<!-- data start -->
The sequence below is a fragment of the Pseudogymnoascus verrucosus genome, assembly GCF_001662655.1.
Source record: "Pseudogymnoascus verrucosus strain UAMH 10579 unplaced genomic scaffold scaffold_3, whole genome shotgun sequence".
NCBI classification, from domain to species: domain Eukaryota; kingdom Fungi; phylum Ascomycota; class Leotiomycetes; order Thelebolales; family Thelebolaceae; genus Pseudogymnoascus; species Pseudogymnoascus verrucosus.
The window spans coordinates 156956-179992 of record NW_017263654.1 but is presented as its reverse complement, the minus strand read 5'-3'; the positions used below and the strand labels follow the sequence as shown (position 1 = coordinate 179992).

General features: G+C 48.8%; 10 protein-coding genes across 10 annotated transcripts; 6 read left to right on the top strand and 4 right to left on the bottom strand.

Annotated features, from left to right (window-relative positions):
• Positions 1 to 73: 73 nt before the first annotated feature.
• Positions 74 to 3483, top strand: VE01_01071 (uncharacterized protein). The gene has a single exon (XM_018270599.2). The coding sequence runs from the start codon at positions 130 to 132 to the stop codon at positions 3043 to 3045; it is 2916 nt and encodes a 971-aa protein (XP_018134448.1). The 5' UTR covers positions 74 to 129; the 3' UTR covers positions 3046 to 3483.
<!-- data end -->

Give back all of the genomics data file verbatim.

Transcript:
The sequence below is a fragment of the Pseudogymnoascus verrucosus genome, assembly GCF_001662655.1.
Source record: "Pseudogymnoascus verrucosus strain UAMH 10579 unplaced genomic scaffold scaffold_3, whole genome shotgun sequence".
NCBI classification, from domain to species: domain Eukaryota; kingdom Fungi; phylum Ascomycota; class Leotiomycetes; order Thelebolales; family Thelebolaceae; genus Pseudogymnoascus; species Pseudogymnoascus verrucosus.
The window spans coordinates 156956-179992 of record NW_017263654.1 but is presented as its reverse complement, the minus strand read 5'-3'; the positions used below and the strand labels follow the sequence as shown (position 1 = coordinate 179992).

General features: G+C 48.8%; 10 protein-coding genes across 10 annotated transcripts; 6 read left to right on the top strand and 4 right to left on the bottom strand.

Annotated features, from left to right (window-relative positions):
• Positions 1 to 73: 73 nt before the first annotated feature.
• Positions 74 to 3483, top strand: VE01_01071 (uncharacterized protein). The gene has a single exon (XM_018270599.2). The coding sequence runs from the start codon at positions 130 to 132 to the stop codon at positions 3043 to 3045; it is 2916 nt and encodes a 971-aa protein (XP_018134448.1). The 5' UTR covers positions 74 to 129; the 3' UTR covers positions 3046 to 3483.